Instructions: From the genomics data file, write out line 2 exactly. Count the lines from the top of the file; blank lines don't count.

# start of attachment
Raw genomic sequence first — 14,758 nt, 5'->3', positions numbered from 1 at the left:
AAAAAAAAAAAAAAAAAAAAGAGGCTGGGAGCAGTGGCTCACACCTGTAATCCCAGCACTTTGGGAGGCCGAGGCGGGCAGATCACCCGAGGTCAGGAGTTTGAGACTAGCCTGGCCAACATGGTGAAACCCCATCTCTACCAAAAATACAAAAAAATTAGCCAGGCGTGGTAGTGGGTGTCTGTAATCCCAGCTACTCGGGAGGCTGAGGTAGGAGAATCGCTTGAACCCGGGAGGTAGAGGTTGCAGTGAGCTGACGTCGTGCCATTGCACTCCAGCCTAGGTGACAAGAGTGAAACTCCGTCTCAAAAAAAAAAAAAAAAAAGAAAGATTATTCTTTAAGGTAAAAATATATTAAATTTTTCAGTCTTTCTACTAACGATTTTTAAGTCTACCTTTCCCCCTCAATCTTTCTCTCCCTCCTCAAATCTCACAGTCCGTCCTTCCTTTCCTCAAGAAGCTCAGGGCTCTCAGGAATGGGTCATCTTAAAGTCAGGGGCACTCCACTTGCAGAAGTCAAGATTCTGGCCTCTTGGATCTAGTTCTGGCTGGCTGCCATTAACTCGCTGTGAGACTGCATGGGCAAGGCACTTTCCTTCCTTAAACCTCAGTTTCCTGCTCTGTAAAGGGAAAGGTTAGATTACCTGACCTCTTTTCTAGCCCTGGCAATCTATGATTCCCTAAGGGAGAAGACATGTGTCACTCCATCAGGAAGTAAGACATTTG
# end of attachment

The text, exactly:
AAAAAAAAAAAAAAAAAAAAGAGGCTGGGAGCAGTGGCTCACACCTGTAATCCCAGCACTTTGGGAGGCCGAGGCGGGCAGATCACCCGAGGTCAGGAGTTTGAGACTAGCCTGGCCAACATGGTGAAACCCCATCTCTACCAAAAATACAAAAAAATTAGCCAGGCGTGGTAGTGGGTGTCTGTAATCCCAGCTACTCGGGAGGCTGAGGTAGGAGAATCGCTTGAACCCGGGAGGTAGAGGTTGCAGTGAGCTGACGTCGTGCCATTGCACTCCAGCCTAGGTGACAAGAGTGAAACTCCGTCTCAAAAAAAAAAAAAAAAAAGAAAGATTATTCTTTAAGGTAAAAATATATTAAATTTTTCAGTCTTTCTACTAACGATTTTTAAGTCTACCTTTCCCCCTCAATCTTTCTCTCCCTCCTCAAATCTCACAGTCCGTCCTTCCTTTCCTCAAGAAGCTCAGGGCTCTCAGGAATGGGTCATCTTAAAGTCAGGGGCACTCCACTTGCAGAAGTCAAGATTCTGGCCTCTTGGATCTAGTTCTGGCTGGCTGCCATTAACTCGCTGTGAGACTGCATGGGCAAGGCACTTTCCTTCCTTAAACCTCAGTTTCCTGCTCTGTAAAGGGAAAGGTTAGATTACCTGACCTCTTTTCTAGCCCTGGCAATCTATGATTCCCTAAGGGAGAAGACATGTGTCACTCCATCAGGAAGTAAGACATTTG